Written by Nate A.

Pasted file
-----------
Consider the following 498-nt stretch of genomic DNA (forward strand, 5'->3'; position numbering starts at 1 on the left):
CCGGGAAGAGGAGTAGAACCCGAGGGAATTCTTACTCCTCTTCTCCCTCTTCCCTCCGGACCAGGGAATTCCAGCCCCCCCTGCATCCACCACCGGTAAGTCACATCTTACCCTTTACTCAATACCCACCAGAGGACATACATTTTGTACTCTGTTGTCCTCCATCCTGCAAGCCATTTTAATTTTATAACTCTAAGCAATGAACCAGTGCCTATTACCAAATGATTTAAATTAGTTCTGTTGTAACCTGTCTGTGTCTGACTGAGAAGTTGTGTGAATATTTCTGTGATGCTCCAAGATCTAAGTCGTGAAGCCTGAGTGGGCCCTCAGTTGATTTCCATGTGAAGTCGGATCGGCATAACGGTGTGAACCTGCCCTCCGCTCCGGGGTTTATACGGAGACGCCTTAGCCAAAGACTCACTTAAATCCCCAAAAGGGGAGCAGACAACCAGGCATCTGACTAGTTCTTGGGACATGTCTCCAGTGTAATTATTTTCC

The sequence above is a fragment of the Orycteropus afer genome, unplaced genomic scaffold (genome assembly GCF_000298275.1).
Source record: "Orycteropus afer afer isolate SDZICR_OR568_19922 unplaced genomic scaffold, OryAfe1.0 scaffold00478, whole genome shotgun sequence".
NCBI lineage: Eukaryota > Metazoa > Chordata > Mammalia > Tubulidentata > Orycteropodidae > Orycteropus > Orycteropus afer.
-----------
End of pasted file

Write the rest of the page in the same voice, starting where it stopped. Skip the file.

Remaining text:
Hyper-converged infrastructure has picked up a lot of press lately. Some tech industry analysts have even predicted 2015 to be a big year for hyper-convergence. The VMware Partner Exchange conference saw a steady stream of debuts from vendors announcing new systems. The past few weeks saw entries from EMC, HP and NetApp join offerings from Dell, and Nutanix. Hyper-converged systems combine compute, storage and networking components into one package. Where this differs from a traditional server is that the package consists of enough parts to create a highly redundant system that provides high availability – think “cluster-in-a-box”. In addition, the systems often use simplified management tools which enable rapid deployment. Moreover, the systems usually work like building blocks, or Legos. When more capacity is needed, customers purchase another unit, and tie them together via the management interface. Virtualization software such as VMware’s hypervisor often provides the virtualization layer although some vendors offer Linux based alternatives. Many of the systems leverage software defined capabilities to customize aspects of the stack to the meet the customer needs. Hyper-converged systems disrupt the traditional datacenter offerings by providing simplified “bricks” which take away the complexities in ordering, implementing, and operating new datacenter equipment.